Canada offers endless walking and hiking trails.
When you come to Canada, you will hear a lot about ‘cottage country’. Everyone seems to love the rustic getaways in the woods.
We love it too. Minus the mosquitos and pesky black flies in the summer.
Before moving to Canada, we’ve traveled to 50+ countries. Yet, Canada has one of the friendliest and most welcoming people we’ve ever come across!
There is a stereotype about Canadian people that they always say sorry and thank you, and I find it to be true. It’s not the same style of politeness as British; it’s different.
If you bump into someone, everyone says sorry, no matter who was at fault.
The cashiers or neighbors often strike up small chats with you and people greet you when you meet them hiking.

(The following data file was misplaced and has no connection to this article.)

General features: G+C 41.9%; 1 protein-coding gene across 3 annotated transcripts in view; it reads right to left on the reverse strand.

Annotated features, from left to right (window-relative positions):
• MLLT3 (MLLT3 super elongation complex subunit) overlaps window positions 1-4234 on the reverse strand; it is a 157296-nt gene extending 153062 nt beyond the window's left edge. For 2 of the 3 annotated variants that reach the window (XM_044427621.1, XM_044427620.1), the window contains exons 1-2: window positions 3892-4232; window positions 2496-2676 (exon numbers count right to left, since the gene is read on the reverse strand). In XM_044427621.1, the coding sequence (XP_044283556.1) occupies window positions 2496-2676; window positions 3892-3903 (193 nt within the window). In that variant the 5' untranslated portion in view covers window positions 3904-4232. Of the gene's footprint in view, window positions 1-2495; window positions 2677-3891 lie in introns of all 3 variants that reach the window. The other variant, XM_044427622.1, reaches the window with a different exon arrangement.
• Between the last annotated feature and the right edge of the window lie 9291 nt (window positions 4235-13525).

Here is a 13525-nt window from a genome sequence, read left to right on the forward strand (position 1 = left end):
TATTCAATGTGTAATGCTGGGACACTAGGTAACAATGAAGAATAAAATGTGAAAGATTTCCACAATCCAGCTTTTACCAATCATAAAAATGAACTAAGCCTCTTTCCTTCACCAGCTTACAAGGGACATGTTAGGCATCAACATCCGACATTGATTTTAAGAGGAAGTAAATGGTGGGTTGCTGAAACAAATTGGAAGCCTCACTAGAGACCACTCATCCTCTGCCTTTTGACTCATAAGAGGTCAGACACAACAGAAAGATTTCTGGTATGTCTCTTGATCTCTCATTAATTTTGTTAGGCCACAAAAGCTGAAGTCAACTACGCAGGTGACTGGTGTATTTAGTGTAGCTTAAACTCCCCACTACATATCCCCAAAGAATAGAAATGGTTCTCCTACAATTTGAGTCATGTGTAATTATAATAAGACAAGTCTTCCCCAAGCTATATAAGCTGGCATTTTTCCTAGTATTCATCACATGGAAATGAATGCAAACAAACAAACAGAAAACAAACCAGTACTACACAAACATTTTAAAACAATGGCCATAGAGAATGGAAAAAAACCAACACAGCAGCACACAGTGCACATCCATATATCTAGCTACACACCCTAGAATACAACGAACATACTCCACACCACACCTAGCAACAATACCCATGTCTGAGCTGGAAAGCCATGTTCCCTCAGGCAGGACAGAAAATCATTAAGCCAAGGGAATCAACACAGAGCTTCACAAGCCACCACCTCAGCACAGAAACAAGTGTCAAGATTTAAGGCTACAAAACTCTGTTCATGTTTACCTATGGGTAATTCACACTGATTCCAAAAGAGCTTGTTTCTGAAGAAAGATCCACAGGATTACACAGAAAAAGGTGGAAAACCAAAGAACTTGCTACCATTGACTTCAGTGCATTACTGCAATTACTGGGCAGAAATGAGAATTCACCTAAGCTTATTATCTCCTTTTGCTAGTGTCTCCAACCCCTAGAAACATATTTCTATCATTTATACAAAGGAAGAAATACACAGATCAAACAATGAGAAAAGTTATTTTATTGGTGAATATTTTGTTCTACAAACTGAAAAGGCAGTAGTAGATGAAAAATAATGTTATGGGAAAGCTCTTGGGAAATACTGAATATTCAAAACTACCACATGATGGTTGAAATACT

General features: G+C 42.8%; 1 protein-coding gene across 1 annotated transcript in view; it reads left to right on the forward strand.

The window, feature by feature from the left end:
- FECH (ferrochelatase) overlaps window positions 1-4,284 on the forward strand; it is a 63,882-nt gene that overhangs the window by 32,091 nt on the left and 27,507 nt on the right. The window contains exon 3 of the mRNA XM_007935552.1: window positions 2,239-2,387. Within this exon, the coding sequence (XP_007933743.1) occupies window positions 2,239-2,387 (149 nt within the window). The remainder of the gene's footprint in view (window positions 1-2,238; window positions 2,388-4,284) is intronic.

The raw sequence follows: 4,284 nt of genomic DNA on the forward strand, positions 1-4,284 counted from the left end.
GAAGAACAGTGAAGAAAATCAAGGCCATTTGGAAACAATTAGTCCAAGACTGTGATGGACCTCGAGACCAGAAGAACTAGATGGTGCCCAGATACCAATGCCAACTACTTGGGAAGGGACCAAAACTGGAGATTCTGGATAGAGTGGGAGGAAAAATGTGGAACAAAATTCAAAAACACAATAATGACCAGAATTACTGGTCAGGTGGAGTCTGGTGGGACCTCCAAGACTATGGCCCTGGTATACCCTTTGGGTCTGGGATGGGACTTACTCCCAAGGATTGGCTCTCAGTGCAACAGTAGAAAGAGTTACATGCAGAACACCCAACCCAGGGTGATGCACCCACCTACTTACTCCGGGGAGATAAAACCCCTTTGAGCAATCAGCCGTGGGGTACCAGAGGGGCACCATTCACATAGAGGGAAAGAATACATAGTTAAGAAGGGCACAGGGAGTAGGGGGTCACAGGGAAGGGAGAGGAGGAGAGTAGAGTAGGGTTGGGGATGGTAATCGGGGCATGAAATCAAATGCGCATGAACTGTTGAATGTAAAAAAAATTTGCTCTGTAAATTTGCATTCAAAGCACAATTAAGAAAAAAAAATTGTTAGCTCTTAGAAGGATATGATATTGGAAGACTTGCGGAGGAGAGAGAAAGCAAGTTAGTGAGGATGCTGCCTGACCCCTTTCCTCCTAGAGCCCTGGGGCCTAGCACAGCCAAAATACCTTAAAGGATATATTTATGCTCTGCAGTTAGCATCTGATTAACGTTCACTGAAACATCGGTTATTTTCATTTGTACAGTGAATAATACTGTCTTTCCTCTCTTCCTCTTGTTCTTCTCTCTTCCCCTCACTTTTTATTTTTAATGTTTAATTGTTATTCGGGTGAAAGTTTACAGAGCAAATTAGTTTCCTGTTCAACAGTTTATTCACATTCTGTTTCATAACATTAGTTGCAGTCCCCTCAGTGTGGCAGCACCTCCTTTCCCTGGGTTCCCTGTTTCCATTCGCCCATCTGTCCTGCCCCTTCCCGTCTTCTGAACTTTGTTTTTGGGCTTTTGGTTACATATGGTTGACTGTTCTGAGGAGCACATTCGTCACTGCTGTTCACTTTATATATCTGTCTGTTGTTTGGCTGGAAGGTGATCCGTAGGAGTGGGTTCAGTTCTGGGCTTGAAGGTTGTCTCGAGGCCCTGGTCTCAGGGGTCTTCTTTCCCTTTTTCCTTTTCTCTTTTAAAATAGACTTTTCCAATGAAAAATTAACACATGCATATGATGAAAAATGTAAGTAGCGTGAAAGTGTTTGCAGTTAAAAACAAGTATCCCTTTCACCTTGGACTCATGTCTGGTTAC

Every time we visit the US, the contrast in people-friendliness seems even more apparent. Even the Canadian border officers are way friendlier, from our experience.
Canada is by far America’s “nicer” neighbor.
8.English Speaking country
English is the official language in Canada, and that makes relocation so much easier.
Well, not the only official language. If you decided to move to Quebec, you would find yourself in a predominantly French-speaking province.
You’d also discover that Canadian French, known as Quebecois (in Quebec) or Acadien (in New Brunswick, which is the only officially bilingual province) is quite different from French spoken in France.
But except for those two provinces, the rest of the country is English.
British English is the basis for Canadian English, and its influence is evident in the spelling of words.
It is hard to deny, however, that when spoken, Canadian English sounds more like American English.
I don’t know how about you but I find American English easier to understand thanks to all the Hollywood movies compared to British English.
As immigrants, we felt welcome in Canada from the moment we stepped off the airplane in Edmonton, Alberta.